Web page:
More than a dozen state legislatures are considering a bill called the “Human Trafficking Prevention Act,” which has nothing to do with human trafficking and all to do with one man’s crusade against pornography at the expense of free speech.
At its heart, the model bill would require device manufacturers to pre-install “obscenity” filters on devices like cell phones, tablets, and computers. Consumers would be forced to pony up $20 per device in order to surf the Internet without state censorship. The legislation is not only technologically unworkable, it violates the First Amendment and significantly burdens consumers and businesses.
Perhaps more shocking is the bill’s provenance. The driving force behind the legislation is a man named Mark Sevier, who has been using the alias “Chris Severe” to contact legislators. According to the Daily Beast, Sevier is a disbarred attorney who has sued major tech companies, blaming them for his pornography addiction, and sued states for the right to marry his laptop. Reporters Ben Collins and Brandy Zadrozny uncovered a lengthy legal history for Sevier, including an open arrest warrant and stalking convictions, as well as evidence that Sevier misrepresented his own experience working with anti-trafficking non-profits.
The bill has been introduced in some form Alabama, Florida, Georgia, Indiana, Louisiana, New Jersey, North Dakota, Oklahoma, South Carolina, Texas, West Virginia, and Wyoming (list here). We recommend that any legislator who has to consider this bill read the Daily Beast’s investigation.
But that’s not why they should vote against the Human Trafficking Prevention Act. They should kill this legislation because it’s just plain, awful policy. Obviously, each version of the legislation varies, but here is the general gist.
Manufacturers of Internet-connected devices would have to pre-install filters to block pornography, including “revenge porn.” Companies would also have to ensure that all child pornography, “revenge pornography,” and “any hub that facilitates prostitution” are rendered inaccessible. Most iterations of the bill require this filtering technology to be turned on and locked in the on position, by default.
This is terrible for consumer choice because it forces people to purchase a software product they don’t necessarily want. It’s also terrible for free speech because it restrains what you can see. Because of the risk of legal liability, companies are more likely to over-censor, blocking content by default rather than giving websites the benefit of the doubt. The proscriptions are also technologically unworkable: for example, an algorithm can hardly determine whether an item of pornography is “revenge” or consensual or whether a site is a hub for prostitution.
To be clear, unlocking such filters would not just be about accessing pornography. A user could be seeking to improve the performance of their computer by deleting unnecessary software. A parent may want to install premium child safety software, which may not play well with the default software. And, of course, many users will simply want to freely surf the Internet without repeatedly being denied access to sites mistakenly swept up in the censorship net.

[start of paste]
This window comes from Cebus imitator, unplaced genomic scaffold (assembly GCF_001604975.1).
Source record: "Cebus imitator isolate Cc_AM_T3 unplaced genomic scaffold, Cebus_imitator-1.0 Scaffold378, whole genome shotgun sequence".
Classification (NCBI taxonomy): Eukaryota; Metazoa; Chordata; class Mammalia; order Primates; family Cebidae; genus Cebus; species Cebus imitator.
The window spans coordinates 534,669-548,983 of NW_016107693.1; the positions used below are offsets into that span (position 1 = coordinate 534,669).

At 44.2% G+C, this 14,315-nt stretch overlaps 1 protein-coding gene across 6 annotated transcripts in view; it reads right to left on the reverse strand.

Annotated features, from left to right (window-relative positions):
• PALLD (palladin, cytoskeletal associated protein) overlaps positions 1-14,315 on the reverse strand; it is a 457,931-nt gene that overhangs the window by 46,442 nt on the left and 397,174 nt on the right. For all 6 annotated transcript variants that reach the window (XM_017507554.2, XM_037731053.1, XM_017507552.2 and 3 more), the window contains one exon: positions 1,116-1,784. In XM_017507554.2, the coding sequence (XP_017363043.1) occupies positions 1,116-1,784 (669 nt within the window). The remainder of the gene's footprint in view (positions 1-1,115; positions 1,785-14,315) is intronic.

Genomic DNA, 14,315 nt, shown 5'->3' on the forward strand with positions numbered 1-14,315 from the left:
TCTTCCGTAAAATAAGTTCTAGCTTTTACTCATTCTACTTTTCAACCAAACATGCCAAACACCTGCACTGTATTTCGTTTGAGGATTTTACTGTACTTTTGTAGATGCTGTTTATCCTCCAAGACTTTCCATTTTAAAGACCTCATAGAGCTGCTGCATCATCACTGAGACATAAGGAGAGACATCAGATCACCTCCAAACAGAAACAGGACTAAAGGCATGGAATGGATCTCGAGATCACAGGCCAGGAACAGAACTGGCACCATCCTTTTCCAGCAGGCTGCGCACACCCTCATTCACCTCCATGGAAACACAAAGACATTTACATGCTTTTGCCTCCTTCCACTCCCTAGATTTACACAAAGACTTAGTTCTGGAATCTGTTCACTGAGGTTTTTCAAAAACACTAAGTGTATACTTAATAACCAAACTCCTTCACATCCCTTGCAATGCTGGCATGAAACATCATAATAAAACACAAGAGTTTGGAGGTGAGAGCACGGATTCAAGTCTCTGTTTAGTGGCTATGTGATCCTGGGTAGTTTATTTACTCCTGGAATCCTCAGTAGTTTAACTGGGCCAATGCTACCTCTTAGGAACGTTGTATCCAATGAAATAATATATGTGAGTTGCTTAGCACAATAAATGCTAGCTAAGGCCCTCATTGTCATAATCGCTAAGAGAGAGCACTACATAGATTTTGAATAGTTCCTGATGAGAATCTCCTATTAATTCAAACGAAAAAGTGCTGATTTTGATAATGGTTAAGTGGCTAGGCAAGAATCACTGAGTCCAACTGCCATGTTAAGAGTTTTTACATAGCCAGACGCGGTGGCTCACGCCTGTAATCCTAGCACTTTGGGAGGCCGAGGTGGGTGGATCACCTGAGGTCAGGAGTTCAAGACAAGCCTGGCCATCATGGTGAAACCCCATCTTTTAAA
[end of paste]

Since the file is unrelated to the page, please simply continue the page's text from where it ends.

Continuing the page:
A Censorship Tax
The model bills would require consumers to pay a $20 fee to unlock each of their devices to exercise their First Amendment rights to look at legal content. Consumers could end up paying a small fortune to unlock their routers, smartphones, tablets, and desktop computers.
Anyone who wants to unlock the filters on their devices would have to put their request in writing. Then they’d be required to show ID, be subjected to a “written warning regarding the potential dangers” of removing the obscenity filter, and then would have to sign a form acknowledging they were shown that warning. That means stores would be maintaining private records on everyone who wanted their “Human Trafficking” filters removed.
The Censorship Machine
The bill would force the companies we rely upon to ensure open access to the Internet to create a massive censorship apparatus that is easily abused.
Under the bill, tech companies would be required to operate call centers or online reporting centers to monitor complaints that a particular site isn’t included in the filter or complaints that a site isn’t being properly filtered. Not only that, but the bill specifically says they must “ensure that all child pornography and revenge pornography is inaccessible on the product” putting immense pressure on companies to aggressively and preemptively block websites to avoid legal liability out of fear of just one illegal or forbidden image making it past their filters. Social media sites would only be immune if they also create a reporting center and “remain reasonably proactive in removing reported obscene content.”
It’s unfortunate that the Human Trafficking Prevention Act has gained traction in so many states, but we’re pleased to see that some, such as Wyoming and North Dakota, have already rejected it. Legislators should do the right thing: uphold the Constitution, protect consumers, and not use the problem of human trafficking as an excuse to promote this individual’s agenda against pornography.